May 3, 2006
News & Opinion: Prepared Mind World Tour #8 -- Reflecting (Final Post)
I think the "no time" reason is overrated and is perhaps a proxy for something else. Perhaps think people don't know how to reflect or think they dont or they find it boring. Why? They are unsure what to compare their data to. If we only compare our results to our goals and look for gaps, what fun is that? Sure we can learn from mistakes or surprises, but it doesnt mean we get under the hood to truly reflect what is really going on and what really matters most to us.
To be habitual reflectors (and we do know some Prepared Minds who reflect at stoplights, reflect as they are running or working out, reflect as they are walking between meetings), each of us has to know our Big It. Thats right, the Big It. The Big It is our overall sense of purpose that we bring to everything we do work, family, recreation, standing in line in the grocery store. It is that sense of who we are and who we want to be when we are at our best. Its our bottom line. Now that gives us something juicy to reflect against. Each of us has a Big It. The key is to uncover it. Once you do, it serves as your overall integrity meter and reflecting will be a compelling habit because you will want to stay focused on your true north.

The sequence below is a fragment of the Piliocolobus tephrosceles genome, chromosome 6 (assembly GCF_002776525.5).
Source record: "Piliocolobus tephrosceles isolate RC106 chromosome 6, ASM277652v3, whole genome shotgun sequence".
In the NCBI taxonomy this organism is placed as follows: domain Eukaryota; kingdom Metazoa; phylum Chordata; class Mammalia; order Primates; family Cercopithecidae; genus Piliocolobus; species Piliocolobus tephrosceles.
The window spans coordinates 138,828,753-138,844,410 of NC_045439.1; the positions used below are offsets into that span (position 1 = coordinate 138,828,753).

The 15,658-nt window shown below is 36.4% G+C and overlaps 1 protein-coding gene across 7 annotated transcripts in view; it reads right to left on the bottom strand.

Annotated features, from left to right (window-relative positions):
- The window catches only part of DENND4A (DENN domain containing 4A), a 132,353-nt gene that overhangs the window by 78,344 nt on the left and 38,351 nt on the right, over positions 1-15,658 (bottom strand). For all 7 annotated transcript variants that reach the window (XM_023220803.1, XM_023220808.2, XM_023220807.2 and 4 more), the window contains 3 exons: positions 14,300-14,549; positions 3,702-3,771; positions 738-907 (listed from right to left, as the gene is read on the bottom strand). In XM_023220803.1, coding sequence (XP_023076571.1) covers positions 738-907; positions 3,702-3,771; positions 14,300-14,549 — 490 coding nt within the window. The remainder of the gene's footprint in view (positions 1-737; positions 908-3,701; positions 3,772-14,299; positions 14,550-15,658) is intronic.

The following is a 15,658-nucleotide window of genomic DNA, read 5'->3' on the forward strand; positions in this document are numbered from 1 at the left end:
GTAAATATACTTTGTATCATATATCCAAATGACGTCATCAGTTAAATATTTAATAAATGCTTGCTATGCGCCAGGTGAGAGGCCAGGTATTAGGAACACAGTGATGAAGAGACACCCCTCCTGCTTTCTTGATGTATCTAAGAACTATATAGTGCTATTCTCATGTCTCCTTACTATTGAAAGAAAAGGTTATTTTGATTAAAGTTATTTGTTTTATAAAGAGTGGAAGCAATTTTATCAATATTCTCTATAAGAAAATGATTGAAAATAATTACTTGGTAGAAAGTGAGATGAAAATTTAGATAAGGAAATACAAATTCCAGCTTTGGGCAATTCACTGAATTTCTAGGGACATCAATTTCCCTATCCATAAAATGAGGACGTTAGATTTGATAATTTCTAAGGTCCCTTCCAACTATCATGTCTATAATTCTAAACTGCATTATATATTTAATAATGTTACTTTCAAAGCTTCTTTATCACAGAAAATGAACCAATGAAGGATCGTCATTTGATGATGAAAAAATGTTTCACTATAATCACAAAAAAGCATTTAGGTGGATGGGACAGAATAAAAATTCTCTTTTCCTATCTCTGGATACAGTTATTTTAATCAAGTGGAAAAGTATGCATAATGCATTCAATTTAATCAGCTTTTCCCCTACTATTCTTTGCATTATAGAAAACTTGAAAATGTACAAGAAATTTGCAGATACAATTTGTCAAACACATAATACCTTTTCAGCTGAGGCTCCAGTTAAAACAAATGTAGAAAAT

Reflect on the 3 or 4 times in your life when you exceeded your own expectation, and others expectation, and were down right inspiring. It doesnt have to be huge, just meaningful. Therein lies your Big It. And the search for the Big It is what we leave you with on this Prepared Mind blog.
[If you missed the first seven Prepared Mind stops, here they are: Observing, Reasoning, Imagining, Challenging, Deciding, Learning and Enabling]
About Dylan Schleicher
Dylan Schleicher has been a part of the 800-CEO-READ claque since 2003. Even though he's stayed on at the company, he has not stayed put. After beginning in shipping & receiving, he joined customer service and accounting before moving into his current, highly elliptical orbit of duties overseeing the ChangeThis and In the Books websites, the company's annual review of books and in-house design. He lives with his wife and two children in the Washington Heights neighborhood on Milwaukee's West Side.